Distrust, hurt, and hostility seem to be in great abundance in our world today. In her book, Braving the Wilderness, Brené Brown describes it this way: “The world feels high lonesome and broken to me right now. We’ve sorted ourselves into factions based on our politics and ideology. We’ve turned away from one another and toward blame and rage. We’re lonely and untethered. And scared. So damn scared.”
Into such an environment of hostility and fear, Jesus says, “Blessed are the peacemakers for they will be called sons and daughters of God.”
We tend to think of peace as the absence of tensions or as the avoidance of conflict. But Jesus seems to have a different concept of peace.
In John 14:27, Jesus said, “Peace I leave with you; my peace I give you. I do not give to you as the world gives. Do not let your hearts be troubled and do not be afraid.”
Jesus spoke these words shortly before He was arrested, beaten, and crucified, so the peace He is speaking of is certainly not the avoidance of conflict.
What is peace from His perspective?
The Hebrew word for peace is shalom. Nelson’s Illustrated Bible Dictionary defines shalom as “completeness, soundness, and well-being of the total person.” So a peacemaker would not be a person who is skilled at avoiding conflict but a person who contributes to the completeness, soundness, and well-being of others.
In his commentary on this verse, William Barclay suggests that peacemakers are those who are “engaged on the very work which the God of peace is doing,” then he adds that peacemakers are “those who make this world a better place for all men [and women] to live in.”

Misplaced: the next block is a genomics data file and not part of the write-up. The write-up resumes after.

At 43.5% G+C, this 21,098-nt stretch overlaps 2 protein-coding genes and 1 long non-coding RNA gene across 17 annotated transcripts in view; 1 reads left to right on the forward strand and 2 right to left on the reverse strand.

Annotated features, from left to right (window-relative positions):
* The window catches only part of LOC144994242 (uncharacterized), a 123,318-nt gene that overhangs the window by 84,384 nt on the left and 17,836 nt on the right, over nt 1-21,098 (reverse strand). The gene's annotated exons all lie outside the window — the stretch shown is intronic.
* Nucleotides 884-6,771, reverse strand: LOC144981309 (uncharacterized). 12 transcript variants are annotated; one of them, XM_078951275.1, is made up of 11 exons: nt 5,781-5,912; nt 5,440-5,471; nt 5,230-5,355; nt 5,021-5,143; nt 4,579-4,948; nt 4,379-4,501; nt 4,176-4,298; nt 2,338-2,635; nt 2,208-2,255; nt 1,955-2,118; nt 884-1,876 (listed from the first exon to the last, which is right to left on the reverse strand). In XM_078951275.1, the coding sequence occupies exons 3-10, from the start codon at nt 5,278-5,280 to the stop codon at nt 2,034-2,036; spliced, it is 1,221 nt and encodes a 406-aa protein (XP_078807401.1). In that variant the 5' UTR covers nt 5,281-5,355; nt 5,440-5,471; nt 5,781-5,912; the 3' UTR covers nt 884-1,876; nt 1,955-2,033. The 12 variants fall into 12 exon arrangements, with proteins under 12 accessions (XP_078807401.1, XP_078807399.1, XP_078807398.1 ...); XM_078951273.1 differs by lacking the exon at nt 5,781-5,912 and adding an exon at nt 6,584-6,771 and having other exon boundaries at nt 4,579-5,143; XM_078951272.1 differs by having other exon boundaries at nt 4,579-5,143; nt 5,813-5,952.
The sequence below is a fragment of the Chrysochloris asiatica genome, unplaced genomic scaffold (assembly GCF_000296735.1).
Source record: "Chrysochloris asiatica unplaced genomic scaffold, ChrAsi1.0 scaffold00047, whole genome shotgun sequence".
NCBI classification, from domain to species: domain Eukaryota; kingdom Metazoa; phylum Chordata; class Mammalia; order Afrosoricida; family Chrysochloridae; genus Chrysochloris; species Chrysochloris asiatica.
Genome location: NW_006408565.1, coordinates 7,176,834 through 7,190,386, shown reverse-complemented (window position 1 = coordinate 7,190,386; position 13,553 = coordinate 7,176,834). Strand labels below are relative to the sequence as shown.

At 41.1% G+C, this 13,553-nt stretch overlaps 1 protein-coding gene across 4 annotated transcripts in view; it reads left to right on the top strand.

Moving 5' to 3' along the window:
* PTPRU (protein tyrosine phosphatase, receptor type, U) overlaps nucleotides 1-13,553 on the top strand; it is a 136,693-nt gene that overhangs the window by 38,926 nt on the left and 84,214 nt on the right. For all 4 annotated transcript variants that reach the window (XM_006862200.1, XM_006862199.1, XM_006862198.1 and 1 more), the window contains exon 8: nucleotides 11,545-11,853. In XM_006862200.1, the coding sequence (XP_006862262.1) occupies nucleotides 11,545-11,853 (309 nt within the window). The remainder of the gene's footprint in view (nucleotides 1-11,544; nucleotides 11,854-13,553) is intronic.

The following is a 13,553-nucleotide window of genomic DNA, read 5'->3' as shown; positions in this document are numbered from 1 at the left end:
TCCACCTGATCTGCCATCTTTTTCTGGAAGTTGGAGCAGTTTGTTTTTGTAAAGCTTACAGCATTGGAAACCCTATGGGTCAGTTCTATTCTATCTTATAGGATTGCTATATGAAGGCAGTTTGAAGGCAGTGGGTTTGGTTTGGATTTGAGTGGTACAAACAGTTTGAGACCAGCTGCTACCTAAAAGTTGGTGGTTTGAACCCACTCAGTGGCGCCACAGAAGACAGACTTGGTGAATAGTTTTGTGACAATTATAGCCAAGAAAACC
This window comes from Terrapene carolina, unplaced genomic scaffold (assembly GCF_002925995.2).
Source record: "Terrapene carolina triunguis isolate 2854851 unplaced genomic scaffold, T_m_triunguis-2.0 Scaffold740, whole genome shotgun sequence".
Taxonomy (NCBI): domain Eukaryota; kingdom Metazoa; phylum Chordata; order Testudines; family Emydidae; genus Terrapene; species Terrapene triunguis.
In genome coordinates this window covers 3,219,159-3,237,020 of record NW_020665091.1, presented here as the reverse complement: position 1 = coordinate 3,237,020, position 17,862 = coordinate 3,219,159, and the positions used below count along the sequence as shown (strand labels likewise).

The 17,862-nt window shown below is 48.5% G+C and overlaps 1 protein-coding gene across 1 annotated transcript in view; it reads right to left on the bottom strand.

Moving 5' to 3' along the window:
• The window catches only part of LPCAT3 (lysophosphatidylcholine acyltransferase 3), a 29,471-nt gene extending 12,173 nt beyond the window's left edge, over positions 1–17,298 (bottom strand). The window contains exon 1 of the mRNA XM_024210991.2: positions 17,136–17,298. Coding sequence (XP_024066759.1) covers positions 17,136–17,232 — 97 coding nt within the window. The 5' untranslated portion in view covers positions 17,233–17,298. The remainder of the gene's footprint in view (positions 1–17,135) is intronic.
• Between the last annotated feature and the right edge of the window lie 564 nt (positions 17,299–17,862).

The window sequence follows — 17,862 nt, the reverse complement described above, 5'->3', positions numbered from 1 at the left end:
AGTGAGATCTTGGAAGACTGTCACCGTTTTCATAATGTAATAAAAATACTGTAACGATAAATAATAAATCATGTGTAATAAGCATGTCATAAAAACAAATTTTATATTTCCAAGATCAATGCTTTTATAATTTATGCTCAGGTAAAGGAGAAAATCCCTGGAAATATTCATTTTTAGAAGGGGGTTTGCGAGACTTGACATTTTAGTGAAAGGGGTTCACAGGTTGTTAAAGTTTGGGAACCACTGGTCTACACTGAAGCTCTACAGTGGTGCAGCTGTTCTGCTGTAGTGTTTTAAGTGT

In his beatitude Jesus stressed that peacemakers will be known as sons and daughters of God. It is no accident that Jesus links these two matters together: peacemaking and identification as a son or daughter of God. A son or daughter will reveal the family likeness.
When we are engaged in the “very work which the God of peace is doing,” and when we are involved in making “this world a better place for all…to live in,” we reveal the family likeness—we become recognized as being the sons and daughters of the God of peace.
When I take a genuine look at myself, though, I recognize that I like to avoid conflict. I tend to think that blessedness or contentment will be found in the absence of tensions.
But Jesus says something else. Jesus says that contentment is found in the work of peacemaking—even though peacemaking sometimes involves facing conflict.
Could it be that God is calling us to become “engaged on the very work the God of peace is doing”? Could it be that God is calling us to be involved in making “this world a better place for all…who live in it”?
Abraham Lincoln once said, “Die when I may, I would like it to be said of me, that I always pulled up a weed and planted a flower where I thought a flower would grow.” Wouldn’t that be a good goal for each of us to set—not so much in the world of botany but in the realm of relationships? ■
—Tom Tripp is the Pastor at the First Presbyterian Church of Colusa.